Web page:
Patrick Scorese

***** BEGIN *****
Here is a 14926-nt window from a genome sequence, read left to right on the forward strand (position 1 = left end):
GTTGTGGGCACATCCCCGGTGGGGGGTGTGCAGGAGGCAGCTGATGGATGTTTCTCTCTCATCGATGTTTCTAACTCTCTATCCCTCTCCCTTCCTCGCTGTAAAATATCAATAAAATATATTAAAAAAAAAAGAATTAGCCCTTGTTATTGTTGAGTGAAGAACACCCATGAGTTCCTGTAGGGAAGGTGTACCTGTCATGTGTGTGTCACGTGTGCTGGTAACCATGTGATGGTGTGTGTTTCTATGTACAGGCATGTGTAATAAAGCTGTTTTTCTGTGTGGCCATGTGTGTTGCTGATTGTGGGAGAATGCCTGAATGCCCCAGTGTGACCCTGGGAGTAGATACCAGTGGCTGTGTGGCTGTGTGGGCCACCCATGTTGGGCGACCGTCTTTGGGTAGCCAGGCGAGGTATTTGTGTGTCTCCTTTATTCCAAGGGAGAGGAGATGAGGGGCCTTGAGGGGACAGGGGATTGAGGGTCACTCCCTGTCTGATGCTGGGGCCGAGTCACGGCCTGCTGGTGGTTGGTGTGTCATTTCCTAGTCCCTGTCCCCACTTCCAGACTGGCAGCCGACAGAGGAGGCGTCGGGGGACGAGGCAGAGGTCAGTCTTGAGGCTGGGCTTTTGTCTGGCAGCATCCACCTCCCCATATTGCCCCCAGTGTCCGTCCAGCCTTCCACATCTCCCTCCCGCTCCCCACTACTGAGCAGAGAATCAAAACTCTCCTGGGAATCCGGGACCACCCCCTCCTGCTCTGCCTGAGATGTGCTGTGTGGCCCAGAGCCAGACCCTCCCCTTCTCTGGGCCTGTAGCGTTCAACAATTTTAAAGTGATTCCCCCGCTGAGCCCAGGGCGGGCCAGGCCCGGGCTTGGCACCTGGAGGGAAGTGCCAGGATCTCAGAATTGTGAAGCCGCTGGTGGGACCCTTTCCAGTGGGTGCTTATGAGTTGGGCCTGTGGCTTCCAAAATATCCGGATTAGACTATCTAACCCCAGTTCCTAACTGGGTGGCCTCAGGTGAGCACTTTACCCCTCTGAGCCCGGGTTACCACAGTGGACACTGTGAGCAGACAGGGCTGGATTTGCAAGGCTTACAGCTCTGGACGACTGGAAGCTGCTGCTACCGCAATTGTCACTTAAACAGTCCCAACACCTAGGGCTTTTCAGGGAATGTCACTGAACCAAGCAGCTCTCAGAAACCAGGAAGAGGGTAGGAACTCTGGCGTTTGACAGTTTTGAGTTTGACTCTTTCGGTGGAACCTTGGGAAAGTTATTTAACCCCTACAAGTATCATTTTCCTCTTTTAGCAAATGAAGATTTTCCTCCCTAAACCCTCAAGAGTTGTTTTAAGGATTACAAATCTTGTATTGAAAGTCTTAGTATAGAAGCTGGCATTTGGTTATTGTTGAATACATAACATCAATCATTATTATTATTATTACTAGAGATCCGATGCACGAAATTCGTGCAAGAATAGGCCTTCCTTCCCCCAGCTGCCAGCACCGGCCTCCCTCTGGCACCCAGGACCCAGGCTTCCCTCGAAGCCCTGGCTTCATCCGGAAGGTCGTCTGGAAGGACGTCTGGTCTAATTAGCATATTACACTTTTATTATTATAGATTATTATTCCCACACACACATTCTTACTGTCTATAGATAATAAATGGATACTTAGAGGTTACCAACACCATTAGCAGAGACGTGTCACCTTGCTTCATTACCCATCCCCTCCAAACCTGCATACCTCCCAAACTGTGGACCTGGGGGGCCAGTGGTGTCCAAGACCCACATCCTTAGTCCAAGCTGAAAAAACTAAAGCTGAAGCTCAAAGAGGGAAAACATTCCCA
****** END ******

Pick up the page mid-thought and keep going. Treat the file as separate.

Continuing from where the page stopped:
He crawled deep into the earth because it was warmer. He clawed through fistfuls of sod until the glare of the stars was sopped up in distant memory. Thick mud encased the borders of his body and there was no air left. It was a peaceful retreat from the cold breath of space. Then he held still, feeling the ache of the earth, the howl of distant traumas softly throbbing through subterranean veins. Impossible to keep time with it. Persistent but growing. Or ebbing? It was a formless, changeless static. He remembered having read the word geotrauma once before.